Houston affirmative action programs questioned
(2/26/07 - KTRK/HOUSTON) (KTRK) -- Houston's affirmative action program -- it was created to stop discrimination but now it's helping the rich get richer. If you think affirmative action was controversial before, wait until you see what a multi-million dollar mess it has become.
Drive south on the bridge to Kemah and look to your right. It's hard not to notice an 11,000 square foot mansion. The property appraises at about $2 million. Do the owners look like they need affirmative action help from Houston's city hall? Well, they got it -- to the tune of $12 million.
We asked city affirmative action director Velma Laws, "Do you think it's fair that people with mansions can get affirmative action contracts?"
"I believe it's fair if they are qualified to participate in the program," she responded.
Imagine a big icebox pie, except this one doesn't just have lemon filling. It's full of money -- city contracts. For 22 years Houston's city hall has used affirmative action to make sure qualified minority and women-owned companies get a piece of the pie. Contractors wanting city business have to make a good faith pledge that a percentage of the work will go there.
"Making sure that somebody gets a piece of the pie that otherwise might not," we said.
Laws clarified, "Or that hadn't in the past, sure."
When the city gave out its huge garbage collection contract to Republic Waste, 19% was set aside to affirmative action. Michael Ware and his two garbage trucks stood to make half a million dollars, enough to help his 74-year-old mom Ruby.
Ware said, "Actually I thought we be able to move Momma out of the hood get her something better, get her away from these crack heads."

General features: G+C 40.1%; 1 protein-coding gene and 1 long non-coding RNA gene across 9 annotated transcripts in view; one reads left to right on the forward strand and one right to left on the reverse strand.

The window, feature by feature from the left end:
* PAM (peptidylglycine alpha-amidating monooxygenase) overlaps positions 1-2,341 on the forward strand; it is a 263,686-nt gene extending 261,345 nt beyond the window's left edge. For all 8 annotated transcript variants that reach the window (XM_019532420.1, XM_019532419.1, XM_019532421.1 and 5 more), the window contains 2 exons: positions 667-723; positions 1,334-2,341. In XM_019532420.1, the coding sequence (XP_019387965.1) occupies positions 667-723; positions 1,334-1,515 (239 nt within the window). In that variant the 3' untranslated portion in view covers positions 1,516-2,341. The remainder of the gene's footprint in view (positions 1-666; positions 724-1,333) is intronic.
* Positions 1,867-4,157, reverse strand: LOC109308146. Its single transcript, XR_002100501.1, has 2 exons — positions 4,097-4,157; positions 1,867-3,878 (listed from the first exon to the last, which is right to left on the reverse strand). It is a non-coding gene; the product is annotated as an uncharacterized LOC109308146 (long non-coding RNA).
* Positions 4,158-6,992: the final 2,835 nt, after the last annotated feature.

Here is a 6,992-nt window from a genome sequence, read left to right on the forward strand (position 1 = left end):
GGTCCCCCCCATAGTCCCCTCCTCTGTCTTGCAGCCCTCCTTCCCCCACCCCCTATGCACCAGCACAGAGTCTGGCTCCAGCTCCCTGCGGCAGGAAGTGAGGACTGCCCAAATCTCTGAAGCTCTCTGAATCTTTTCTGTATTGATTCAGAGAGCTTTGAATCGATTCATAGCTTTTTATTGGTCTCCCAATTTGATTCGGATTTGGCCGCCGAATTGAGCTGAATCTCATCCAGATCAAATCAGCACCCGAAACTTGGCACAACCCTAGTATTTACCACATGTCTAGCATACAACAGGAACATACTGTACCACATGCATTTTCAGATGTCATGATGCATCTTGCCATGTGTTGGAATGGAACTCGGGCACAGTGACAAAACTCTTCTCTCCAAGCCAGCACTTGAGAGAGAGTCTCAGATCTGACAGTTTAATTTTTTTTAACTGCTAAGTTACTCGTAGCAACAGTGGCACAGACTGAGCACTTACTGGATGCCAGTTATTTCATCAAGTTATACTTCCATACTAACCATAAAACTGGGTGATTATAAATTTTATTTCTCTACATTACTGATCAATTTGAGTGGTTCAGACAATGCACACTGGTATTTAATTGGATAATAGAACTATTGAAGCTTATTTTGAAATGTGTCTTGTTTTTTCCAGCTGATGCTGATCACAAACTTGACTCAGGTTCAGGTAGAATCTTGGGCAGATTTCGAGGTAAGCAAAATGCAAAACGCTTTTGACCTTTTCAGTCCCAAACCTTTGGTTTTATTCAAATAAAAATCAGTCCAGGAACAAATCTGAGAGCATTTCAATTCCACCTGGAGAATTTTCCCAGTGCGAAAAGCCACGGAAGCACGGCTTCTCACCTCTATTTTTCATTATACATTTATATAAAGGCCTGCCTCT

It was a chance for this Acres Home garbage man to get a piece of the pie.
"The city wants a minority to bid this thing in and profit from that and grow his business to a place where he doesn't need to be in affirmative action," Ware said. "He can stand on his own."
But Republic's biggest piece of the affirmative action pie went to a company called Lady Pegasus -- a company that would provide fuel for the garbage trucks. The owner, Betty Maniscalco, qualified to get government affirmative action contracts because she was a woman. Judging from her house, she's got a pretty big piece of pie already.
"It doesn't state anything about their personal net worth or anything," Velma Laws explained. "That's not the basis of it."
Lady Pegasus got the contract even after the city had suspicions "the company does not have any inventory."
How about this for a red flag? The company didn't even own a fuel truck. But her husband's company did. In fact, we found her small office was right next door to her husband's company headquarters. Lady Pegasus was simply directing Republic's business to her husband's company.
In four years city hall let millions go to the Maniscalcos unchallenged Our investigation of Republic in 2005 triggered an audit of Lady Pegasus and the company was booted out of affirmative action. That's where the punishment ended.
Laws said, "It was not Republic's fault that Lady Pegasus was certified."
City council renewed Republic's contract without a mention of its affirmative action goals. And while Republic keeps picking up the trash, they haven't found a single new minority firm to share in its huge contract.
We asked, "Why have we let them off the hook?"
"I'll follow up on that and find out," Laws promised.
You'd think Velma Laws would have been ready for that question. We've been asking it for almost a year.
We asked, "You think Republic cheated you from the beginning?"
Michael Ware responded, "Big time."
Michael Ware's garbage company is now out of business. He only got a fraction of what he thought Republic would share with him. And Ware claims the mistreatment went beyond money.
He said, "They don't want you to have this contract because that was too much money for this n----- and they don't want you to have nothing else neither."
"That is unacceptable," responded Laws.
Ruby Ware said, "Affirmative action is supposed to be fair and equal, you know. Treat everybody fair, so no one gets more than another."
The executives Michael Ware complains about lost their jobs in the Republic scandal we exposed.
(Copyright © 2007, KTRK-TV)
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